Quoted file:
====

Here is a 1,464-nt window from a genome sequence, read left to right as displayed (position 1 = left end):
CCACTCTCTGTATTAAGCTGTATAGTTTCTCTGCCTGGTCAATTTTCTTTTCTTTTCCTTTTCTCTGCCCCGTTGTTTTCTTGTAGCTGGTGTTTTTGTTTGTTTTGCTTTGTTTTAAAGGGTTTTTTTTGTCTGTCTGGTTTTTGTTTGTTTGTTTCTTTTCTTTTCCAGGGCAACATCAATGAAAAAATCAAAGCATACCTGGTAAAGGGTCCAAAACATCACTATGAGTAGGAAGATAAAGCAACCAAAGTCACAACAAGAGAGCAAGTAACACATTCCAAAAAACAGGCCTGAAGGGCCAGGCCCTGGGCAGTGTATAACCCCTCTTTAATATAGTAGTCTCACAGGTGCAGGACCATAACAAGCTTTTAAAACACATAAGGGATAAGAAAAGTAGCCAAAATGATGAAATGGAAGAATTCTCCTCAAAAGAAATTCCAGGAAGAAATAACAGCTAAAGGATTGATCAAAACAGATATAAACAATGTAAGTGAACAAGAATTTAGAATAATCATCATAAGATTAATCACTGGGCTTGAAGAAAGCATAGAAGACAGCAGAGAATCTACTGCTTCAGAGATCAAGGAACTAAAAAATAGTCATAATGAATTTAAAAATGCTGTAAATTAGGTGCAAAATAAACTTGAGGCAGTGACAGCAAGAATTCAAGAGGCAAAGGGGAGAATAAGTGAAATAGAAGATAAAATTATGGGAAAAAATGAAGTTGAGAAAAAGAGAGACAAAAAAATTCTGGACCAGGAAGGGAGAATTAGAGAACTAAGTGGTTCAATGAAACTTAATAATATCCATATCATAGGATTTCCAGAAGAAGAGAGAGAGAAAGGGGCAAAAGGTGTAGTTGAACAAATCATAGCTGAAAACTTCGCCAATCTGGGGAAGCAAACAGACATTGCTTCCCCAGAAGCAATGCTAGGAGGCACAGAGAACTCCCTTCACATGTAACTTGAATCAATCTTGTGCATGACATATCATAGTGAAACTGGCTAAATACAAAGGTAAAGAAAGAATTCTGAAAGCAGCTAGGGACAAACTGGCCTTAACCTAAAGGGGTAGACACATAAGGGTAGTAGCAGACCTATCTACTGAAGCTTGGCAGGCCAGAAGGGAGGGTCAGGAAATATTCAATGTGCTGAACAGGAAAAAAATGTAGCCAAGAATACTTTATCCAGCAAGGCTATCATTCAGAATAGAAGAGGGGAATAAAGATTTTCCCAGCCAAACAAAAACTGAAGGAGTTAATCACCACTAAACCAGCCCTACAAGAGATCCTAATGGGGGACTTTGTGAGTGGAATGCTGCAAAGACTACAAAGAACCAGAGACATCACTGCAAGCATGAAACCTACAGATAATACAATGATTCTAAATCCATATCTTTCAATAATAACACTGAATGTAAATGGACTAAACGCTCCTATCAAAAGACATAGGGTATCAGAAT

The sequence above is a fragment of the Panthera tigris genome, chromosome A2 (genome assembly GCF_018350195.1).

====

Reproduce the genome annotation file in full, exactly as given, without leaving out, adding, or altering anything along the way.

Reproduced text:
Here is a 1,464-nt window from a genome sequence, read left to right as displayed (position 1 = left end):
CCACTCTCTGTATTAAGCTGTATAGTTTCTCTGCCTGGTCAATTTTCTTTTCTTTTCCTTTTCTCTGCCCCGTTGTTTTCTTGTAGCTGGTGTTTTTGTTTGTTTTGCTTTGTTTTAAAGGGTTTTTTTTGTCTGTCTGGTTTTTGTTTGTTTGTTTCTTTTCTTTTCCAGGGCAACATCAATGAAAAAATCAAAGCATACCTGGTAAAGGGTCCAAAACATCACTATGAGTAGGAAGATAAAGCAACCAAAGTCACAACAAGAGAGCAAGTAACACATTCCAAAAAACAGGCCTGAAGGGCCAGGCCCTGGGCAGTGTATAACCCCTCTTTAATATAGTAGTCTCACAGGTGCAGGACCATAACAAGCTTTTAAAACACATAAGGGATAAGAAAAGTAGCCAAAATGATGAAATGGAAGAATTCTCCTCAAAAGAAATTCCAGGAAGAAATAACAGCTAAAGGATTGATCAAAACAGATATAAACAATGTAAGTGAACAAGAATTTAGAATAATCATCATAAGATTAATCACTGGGCTTGAAGAAAGCATAGAAGACAGCAGAGAATCTACTGCTTCAGAGATCAAGGAACTAAAAAATAGTCATAATGAATTTAAAAATGCTGTAAATTAGGTGCAAAATAAACTTGAGGCAGTGACAGCAAGAATTCAAGAGGCAAAGGGGAGAATAAGTGAAATAGAAGATAAAATTATGGGAAAAAATGAAGTTGAGAAAAAGAGAGACAAAAAAATTCTGGACCAGGAAGGGAGAATTAGAGAACTAAGTGGTTCAATGAAACTTAATAATATCCATATCATAGGATTTCCAGAAGAAGAGAGAGAGAAAGGGGCAAAAGGTGTAGTTGAACAAATCATAGCTGAAAACTTCGCCAATCTGGGGAAGCAAACAGACATTGCTTCCCCAGAAGCAATGCTAGGAGGCACAGAGAACTCCCTTCACATGTAACTTGAATCAATCTTGTGCATGACATATCATAGTGAAACTGGCTAAATACAAAGGTAAAGAAAGAATTCTGAAAGCAGCTAGGGACAAACTGGCCTTAACCTAAAGGGGTAGACACATAAGGGTAGTAGCAGACCTATCTACTGAAGCTTGGCAGGCCAGAAGGGAGGGTCAGGAAATATTCAATGTGCTGAACAGGAAAAAAATGTAGCCAAGAATACTTTATCCAGCAAGGCTATCATTCAGAATAGAAGAGGGGAATAAAGATTTTCCCAGCCAAACAAAAACTGAAGGAGTTAATCACCACTAAACCAGCCCTACAAGAGATCCTAATGGGGGACTTTGTGAGTGGAATGCTGCAAAGACTACAAAGAACCAGAGACATCACTGCAAGCATGAAACCTACAGATAATACAATGATTCTAAATCCATATCTTTCAATAATAACACTGAATGTAAATGGACTAAACGCTCCTATCAAAAGACATAGGGTATCAGAAT

The sequence above is a fragment of the Panthera tigris genome, chromosome A2 (genome assembly GCF_018350195.1).